Home South African Global oil price hike spells more pain at the fuel pumps

Global oil price hike spells more pain at the fuel pumps

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The increase in global oil prices will most likely keep up the pressure at the pumps where South African motorists faced record petrol and diesel prices this month.

File picture: Thobile Mathonsi/African News Agency

GLOBAL oil prices started climbing on Monday, reversing last week’s losses as investors grappled with ongoing supply tightness which could also spell further hardship for South African motorists at the pumps next month.

The price of Brent crude oil rose above the $100-mark (R1,708.90) per barrel again on Monday, on global supply concerns after US President Joe Biden’s visit to Saudi Arabia failed to yield any pledge from Arab leaders to boost production further.

Saudi ministers insisted that policy decisions would be based on market dynamics and according to the OPEC+ meeting next month.

The OPEC+ cartel last month agreed to raise output by 648,000 barrels per day in both July and August, slowly returning the nearly 10 million barrels per day it agreed to pull from the market in April, 2020.

Though Biden returned from the Middle East without an agreement to bring more oil supply to the market, the White House said Saudi Arabia committed to support global oil market balancing for sustained economic growth.

As a result, the price of Brent crude oil rose 5 percent to above $106 per barrel by 4pm as investors were spooked by the lack of commitment to an easing of global supply pressures.

Meanwhile, traders have remained wary as increasing Covid-19 cases in China and Western countries’ proposals for a price cap on Russian oil imports were raising concerns over oil demand.

A UBS Global Wealth Management strategist, Giovanni Staunovo, said demand concerns have triggered a massive liquidation in oil positions by financial investors.

Staunovo said they continued to advise risk-taking investors to add long positions in longer-dated oil contracts in Brent or to sell Brent’s downside price risks.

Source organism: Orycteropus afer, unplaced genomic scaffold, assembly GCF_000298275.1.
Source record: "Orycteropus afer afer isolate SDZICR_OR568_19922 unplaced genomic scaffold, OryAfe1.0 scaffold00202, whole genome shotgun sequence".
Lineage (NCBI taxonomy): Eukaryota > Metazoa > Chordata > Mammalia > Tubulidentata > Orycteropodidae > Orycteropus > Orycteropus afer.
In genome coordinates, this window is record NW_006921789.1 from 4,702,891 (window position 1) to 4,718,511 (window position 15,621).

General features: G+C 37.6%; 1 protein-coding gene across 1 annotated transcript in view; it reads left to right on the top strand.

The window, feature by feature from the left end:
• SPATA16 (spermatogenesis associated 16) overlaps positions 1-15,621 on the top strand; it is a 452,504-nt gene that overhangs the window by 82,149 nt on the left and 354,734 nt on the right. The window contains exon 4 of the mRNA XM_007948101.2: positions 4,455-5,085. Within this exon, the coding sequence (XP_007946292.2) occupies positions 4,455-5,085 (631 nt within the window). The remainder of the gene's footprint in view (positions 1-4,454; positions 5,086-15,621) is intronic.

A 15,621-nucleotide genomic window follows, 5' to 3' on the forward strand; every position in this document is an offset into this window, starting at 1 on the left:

“Europe’s plan to cut nearly three million barrels per day of crude oil and oil product imports from Russia by year-end will tighten the market further,” Staunovo said.

“So, we think prices need to rise higher to trigger demand destruction and bring supply and demand back into balance.”

The increase in global oil prices will most likely keep up the pressure at the pumps where drivers faced record petrol and diesel prices this month.

The price of petrol rose between R2.37 and R2.57 per litre this month, pushing the cost of fuel to a new record high price of R26.74 per litre.

This has made the cost of living more expensive as fuel cost is the most significant direct driver of inflation, whether up or down.

There was slight hope for decreases to the prices of petrol and diesel of around 15 cents per litre and 32 cents per litre respectively for August when Brent crude prices dipped below $100 per barrel.

The drop in international petroleum prices was driving the decreases, however, this was offset by a weaker rand/dollar exchange rate.

Brent crude prices have remained elevated in spite of easing since the highs of about $130 per barrel in March, during the early weeks of the war in Ukraine.

FNB head of trade and structured trade and commodity finance, Bobby Madhav, said the rising fuel prices could also put the brakes on global trade.

Madhav said the effect of increasing fuel costs on trade flows was a lot more difficult to quantify than it was at a consumer level, as fuel was just one of many input costs.

“The reality is that we are facing the potential for declining global trade; but there’s far more behind it than just the higher cost of filling up a cargo ship,” Madhav said.

“Unless a way is found to stabilise fuel prices soon, the negative impact they will have on entire economies and the world’s consumers will massively overshadow those they will exert on global trade volumes,” he warned.

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